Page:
2 Mar 2004 haruspex   » (Journeyer)

Archit: Interesting read? Not really. I've read that kind of crap before.

Romantic is what you can get out of that money and that's a decent life with a house, a car and a family. 

LOL! I can't think of anything less romantic.

The whole thing about ``free software'' is a lie. It's a dream created and made popular by people who have a keen interest in having cheap software so that they can drive down their own cost and profit more or by people who can easily demand it, because they make their money out of speaking at conferences or write books about how nice it is to have free software. At the bottom of the food chain are people like you, who are easily fooled by the ``let's make the world a better place'' rhetoric and who are so enthusiastic about technology that writing open-source - or any source for that matter - is the absolutely best imaginable way to spend their time. It doesn't matter whether you love what you are doing and consider this the hobby you want to spend 110% of your time on: It's exploitation by companies who are not at all interested in creating stuff. They want to use your stuff for free. That's why they trick you into doing it. 
This nonsense hardly merits a response. The writer is seriously delusional and projecting his own fears and inadequacies on to an ecosystem and value-system he doesn't understand. Perhaps he is jealous of the Tim O'Reillys of the world.

What's spooky is the writer's random sprinkling of the word "family" throughout the text... he is making a subliminal emotional appeal instead of making his points with evidence.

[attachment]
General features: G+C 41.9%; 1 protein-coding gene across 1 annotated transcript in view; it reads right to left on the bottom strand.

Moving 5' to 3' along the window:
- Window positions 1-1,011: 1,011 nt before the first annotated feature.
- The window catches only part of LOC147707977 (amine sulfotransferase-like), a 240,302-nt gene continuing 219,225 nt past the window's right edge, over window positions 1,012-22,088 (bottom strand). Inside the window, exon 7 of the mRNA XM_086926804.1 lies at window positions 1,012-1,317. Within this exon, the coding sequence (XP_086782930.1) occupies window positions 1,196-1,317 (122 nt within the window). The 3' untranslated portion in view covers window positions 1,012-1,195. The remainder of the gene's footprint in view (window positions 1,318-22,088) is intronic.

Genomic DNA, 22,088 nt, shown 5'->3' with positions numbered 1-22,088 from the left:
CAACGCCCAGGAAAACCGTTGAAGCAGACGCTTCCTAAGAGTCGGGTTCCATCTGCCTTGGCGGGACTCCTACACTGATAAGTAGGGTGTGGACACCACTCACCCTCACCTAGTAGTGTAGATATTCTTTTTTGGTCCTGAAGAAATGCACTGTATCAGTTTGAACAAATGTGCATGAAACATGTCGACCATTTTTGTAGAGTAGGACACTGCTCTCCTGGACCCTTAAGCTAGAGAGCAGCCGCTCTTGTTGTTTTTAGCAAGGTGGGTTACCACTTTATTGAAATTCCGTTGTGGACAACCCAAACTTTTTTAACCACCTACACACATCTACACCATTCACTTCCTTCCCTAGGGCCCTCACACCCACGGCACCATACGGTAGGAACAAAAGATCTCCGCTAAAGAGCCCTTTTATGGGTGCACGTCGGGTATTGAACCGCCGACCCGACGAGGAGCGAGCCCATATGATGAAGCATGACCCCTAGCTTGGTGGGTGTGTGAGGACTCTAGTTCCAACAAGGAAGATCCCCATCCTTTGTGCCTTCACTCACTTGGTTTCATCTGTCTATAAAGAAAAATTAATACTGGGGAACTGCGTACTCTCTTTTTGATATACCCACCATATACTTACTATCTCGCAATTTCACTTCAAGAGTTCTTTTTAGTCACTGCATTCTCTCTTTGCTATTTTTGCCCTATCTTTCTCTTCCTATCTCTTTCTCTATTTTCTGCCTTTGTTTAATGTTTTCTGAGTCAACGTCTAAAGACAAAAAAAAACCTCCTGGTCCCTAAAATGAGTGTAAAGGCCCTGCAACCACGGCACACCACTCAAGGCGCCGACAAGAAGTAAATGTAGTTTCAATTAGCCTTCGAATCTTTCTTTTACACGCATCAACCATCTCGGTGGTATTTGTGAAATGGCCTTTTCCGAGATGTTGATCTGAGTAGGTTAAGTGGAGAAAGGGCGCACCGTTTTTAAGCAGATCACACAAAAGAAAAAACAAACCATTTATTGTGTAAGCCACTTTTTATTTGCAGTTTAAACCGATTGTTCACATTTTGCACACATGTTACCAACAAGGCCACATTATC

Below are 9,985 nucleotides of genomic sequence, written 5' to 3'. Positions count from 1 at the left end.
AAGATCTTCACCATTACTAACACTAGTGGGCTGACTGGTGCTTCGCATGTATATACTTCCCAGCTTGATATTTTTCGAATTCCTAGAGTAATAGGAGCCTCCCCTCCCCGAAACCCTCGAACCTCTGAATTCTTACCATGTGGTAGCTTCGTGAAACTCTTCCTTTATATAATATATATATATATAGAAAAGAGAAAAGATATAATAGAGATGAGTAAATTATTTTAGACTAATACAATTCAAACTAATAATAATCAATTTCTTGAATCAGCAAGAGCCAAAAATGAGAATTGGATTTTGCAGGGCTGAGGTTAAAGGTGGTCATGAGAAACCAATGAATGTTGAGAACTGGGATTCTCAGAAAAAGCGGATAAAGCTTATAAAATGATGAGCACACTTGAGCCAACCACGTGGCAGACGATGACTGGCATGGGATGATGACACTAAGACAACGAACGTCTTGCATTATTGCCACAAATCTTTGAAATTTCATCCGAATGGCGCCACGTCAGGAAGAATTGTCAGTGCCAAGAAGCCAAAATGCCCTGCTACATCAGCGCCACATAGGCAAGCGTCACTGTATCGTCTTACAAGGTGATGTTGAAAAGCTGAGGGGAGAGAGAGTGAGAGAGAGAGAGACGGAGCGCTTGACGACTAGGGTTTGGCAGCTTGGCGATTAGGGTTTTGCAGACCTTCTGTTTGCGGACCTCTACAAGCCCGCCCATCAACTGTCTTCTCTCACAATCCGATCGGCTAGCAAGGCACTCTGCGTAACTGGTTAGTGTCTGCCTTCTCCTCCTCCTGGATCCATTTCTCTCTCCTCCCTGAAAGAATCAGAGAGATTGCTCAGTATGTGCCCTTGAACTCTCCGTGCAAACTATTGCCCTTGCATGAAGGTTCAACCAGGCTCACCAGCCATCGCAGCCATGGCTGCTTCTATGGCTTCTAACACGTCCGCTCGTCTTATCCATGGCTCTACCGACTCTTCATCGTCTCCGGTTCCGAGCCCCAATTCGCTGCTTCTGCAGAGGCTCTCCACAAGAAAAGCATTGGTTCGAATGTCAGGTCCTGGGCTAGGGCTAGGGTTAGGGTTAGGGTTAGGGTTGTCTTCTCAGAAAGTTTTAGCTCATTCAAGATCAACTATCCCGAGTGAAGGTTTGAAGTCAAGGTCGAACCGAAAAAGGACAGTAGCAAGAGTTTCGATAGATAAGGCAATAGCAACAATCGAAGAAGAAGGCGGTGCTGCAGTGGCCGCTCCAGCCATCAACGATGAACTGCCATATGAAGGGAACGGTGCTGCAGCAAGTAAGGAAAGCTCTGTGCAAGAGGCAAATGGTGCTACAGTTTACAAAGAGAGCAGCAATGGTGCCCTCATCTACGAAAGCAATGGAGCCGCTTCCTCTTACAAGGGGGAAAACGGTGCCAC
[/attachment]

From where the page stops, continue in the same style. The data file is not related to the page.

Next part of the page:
The way it's written, it could have been planted as part of a coordinated FUD-Astroturf campaign to attack free/open source software on a "populist" level. A groklaw user has summarised the lies which comprise this "strategy":

  • Open source destroys the value of programmers' labor
  • Programmers who code OSS are putting other programmers out of work
  • Programmers should stop coding OSS and start thinking from a traditional career value perspective (they will present this as an either-or choice)
  • The OSS ideologues (Stallman et al.) want all software to be free (as in beer) and you to be out of work
The gimmick here is that they're trying to radicalize the debate and to portray both sides as slippery slopes. This is a way of herding people and excluding the middle.

The middle of course is that OSS represents a way for the free market to escape from the lock-in entrapments of commercial operating systems by commoditizing the basic OS and working environment of computing. In turn, this provides an open platform on which any kind of solution (commercial, free, hybrid, etc.) can be developed without the encumberance of proprietary lock-in to a single platform.

This is the reality and the excluded middle that they don't want you to see: FOSS as a free-market response to lock-in and a mechanism for constructing an open platform on which to build new levels of business and technology.

I have added emphasis to the points which specifically refute the bullshit quoted at top.

Welcome back, Lobster!

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